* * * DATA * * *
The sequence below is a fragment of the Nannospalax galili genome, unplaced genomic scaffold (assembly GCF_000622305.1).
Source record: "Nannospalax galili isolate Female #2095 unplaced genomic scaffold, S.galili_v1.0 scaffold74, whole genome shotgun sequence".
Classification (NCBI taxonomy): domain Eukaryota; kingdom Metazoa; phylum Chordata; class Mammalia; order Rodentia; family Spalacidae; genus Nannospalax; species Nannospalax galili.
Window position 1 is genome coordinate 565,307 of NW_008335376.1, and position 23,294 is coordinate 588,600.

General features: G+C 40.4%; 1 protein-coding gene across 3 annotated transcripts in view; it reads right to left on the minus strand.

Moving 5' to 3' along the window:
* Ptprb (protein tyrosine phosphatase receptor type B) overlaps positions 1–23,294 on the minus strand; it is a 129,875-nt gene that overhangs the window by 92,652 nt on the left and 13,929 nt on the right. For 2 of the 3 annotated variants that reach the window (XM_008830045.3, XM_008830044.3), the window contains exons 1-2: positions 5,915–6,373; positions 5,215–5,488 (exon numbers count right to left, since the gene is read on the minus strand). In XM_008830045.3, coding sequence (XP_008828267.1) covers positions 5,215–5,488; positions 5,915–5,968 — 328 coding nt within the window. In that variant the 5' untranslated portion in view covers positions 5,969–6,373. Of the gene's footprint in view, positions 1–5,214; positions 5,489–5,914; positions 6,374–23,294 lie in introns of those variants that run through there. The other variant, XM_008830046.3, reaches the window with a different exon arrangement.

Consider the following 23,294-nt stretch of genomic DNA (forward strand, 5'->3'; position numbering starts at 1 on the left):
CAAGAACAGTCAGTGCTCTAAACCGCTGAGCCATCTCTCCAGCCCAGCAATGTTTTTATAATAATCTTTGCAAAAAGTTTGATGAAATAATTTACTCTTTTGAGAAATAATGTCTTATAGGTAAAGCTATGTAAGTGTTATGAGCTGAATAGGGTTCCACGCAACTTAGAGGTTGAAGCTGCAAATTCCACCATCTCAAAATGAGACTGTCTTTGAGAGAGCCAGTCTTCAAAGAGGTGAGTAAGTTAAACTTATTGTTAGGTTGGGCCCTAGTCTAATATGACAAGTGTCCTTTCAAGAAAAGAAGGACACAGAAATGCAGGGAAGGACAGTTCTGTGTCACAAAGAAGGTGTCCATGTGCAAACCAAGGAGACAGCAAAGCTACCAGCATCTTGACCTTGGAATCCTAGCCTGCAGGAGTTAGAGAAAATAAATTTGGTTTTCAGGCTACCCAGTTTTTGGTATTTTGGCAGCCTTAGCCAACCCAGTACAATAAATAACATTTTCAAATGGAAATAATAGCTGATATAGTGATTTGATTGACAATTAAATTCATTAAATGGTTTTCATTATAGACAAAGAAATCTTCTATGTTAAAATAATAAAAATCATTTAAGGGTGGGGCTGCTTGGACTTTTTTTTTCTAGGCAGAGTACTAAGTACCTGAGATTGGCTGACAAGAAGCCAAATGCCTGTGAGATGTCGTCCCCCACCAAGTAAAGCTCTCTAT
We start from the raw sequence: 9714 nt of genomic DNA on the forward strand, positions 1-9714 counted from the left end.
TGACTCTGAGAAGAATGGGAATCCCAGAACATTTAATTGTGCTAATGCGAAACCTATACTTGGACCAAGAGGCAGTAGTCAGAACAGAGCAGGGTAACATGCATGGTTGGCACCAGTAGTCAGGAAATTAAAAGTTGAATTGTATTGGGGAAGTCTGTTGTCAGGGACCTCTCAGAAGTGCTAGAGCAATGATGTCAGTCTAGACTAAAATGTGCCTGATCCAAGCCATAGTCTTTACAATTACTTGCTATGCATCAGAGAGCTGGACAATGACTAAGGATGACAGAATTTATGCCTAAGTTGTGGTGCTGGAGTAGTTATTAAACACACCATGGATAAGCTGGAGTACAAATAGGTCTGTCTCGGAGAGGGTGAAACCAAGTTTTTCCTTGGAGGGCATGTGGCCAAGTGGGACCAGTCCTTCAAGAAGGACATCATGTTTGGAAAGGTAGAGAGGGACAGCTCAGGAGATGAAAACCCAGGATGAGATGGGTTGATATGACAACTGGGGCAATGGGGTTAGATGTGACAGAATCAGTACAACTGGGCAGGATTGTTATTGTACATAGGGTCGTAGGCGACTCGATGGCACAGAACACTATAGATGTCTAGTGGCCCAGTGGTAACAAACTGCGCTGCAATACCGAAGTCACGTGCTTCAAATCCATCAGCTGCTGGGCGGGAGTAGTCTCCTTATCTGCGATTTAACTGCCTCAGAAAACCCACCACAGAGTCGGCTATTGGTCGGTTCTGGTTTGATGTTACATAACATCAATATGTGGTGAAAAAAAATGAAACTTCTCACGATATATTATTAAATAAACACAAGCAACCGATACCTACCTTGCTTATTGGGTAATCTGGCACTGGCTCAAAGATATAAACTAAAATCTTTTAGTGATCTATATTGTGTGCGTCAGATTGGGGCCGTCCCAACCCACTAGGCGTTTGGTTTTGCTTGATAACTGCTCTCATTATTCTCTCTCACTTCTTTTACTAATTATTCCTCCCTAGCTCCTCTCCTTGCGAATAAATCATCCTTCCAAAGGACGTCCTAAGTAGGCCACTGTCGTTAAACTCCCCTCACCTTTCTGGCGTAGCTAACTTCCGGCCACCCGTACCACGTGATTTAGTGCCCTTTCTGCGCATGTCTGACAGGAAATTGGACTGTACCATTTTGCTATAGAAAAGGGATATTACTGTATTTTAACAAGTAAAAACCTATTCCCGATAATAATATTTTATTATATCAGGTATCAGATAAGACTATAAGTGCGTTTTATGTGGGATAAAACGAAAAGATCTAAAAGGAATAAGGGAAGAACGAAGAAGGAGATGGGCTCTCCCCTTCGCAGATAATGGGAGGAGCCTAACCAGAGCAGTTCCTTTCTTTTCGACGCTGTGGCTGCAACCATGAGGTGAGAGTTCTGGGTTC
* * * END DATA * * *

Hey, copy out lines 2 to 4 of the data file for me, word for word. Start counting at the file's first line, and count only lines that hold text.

Source record: "Nannospalax galili isolate Female #2095 unplaced genomic scaffold, S.galili_v1.0 scaffold74, whole genome shotgun sequence".
Classification (NCBI taxonomy): domain Eukaryota; kingdom Metazoa; phylum Chordata; class Mammalia; order Rodentia; family Spalacidae; genus Nannospalax; species Nannospalax galili.
Window position 1 is genome coordinate 565,307 of NW_008335376.1, and position 23,294 is coordinate 588,600.